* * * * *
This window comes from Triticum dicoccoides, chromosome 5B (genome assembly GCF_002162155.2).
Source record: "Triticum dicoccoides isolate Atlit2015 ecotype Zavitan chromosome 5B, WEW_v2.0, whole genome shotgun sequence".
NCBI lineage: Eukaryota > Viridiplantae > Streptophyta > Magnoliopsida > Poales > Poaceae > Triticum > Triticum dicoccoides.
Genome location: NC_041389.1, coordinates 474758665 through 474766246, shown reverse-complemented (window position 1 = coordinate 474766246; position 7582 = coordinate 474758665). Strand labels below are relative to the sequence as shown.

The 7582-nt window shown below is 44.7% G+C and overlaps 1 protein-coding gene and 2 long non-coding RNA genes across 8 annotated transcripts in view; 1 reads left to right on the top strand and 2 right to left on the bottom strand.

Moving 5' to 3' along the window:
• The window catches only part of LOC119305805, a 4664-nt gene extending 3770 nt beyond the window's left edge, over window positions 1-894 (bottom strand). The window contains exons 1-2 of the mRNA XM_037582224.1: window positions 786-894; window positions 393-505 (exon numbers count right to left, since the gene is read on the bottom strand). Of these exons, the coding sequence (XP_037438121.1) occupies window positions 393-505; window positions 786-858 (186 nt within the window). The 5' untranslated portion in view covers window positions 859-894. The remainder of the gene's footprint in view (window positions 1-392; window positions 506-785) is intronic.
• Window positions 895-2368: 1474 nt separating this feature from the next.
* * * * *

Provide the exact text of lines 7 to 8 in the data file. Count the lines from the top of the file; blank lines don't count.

• The window catches only part of LOC119305805, a 4664-nt gene extending 3770 nt beyond the window's left edge, over window positions 1-894 (bottom strand). The window contains exons 1-2 of the mRNA XM_037582224.1: window positions 786-894; window positions 393-505 (exon numbers count right to left, since the gene is read on the bottom strand). Of these exons, the coding sequence (XP_037438121.1) occupies window positions 393-505; window positions 786-858 (186 nt within the window). The 5' untranslated portion in view covers window positions 859-894. The remainder of the gene's footprint in view (window positions 1-392; window positions 506-785) is intronic.
• Window positions 895-2368: 1474 nt separating this feature from the next.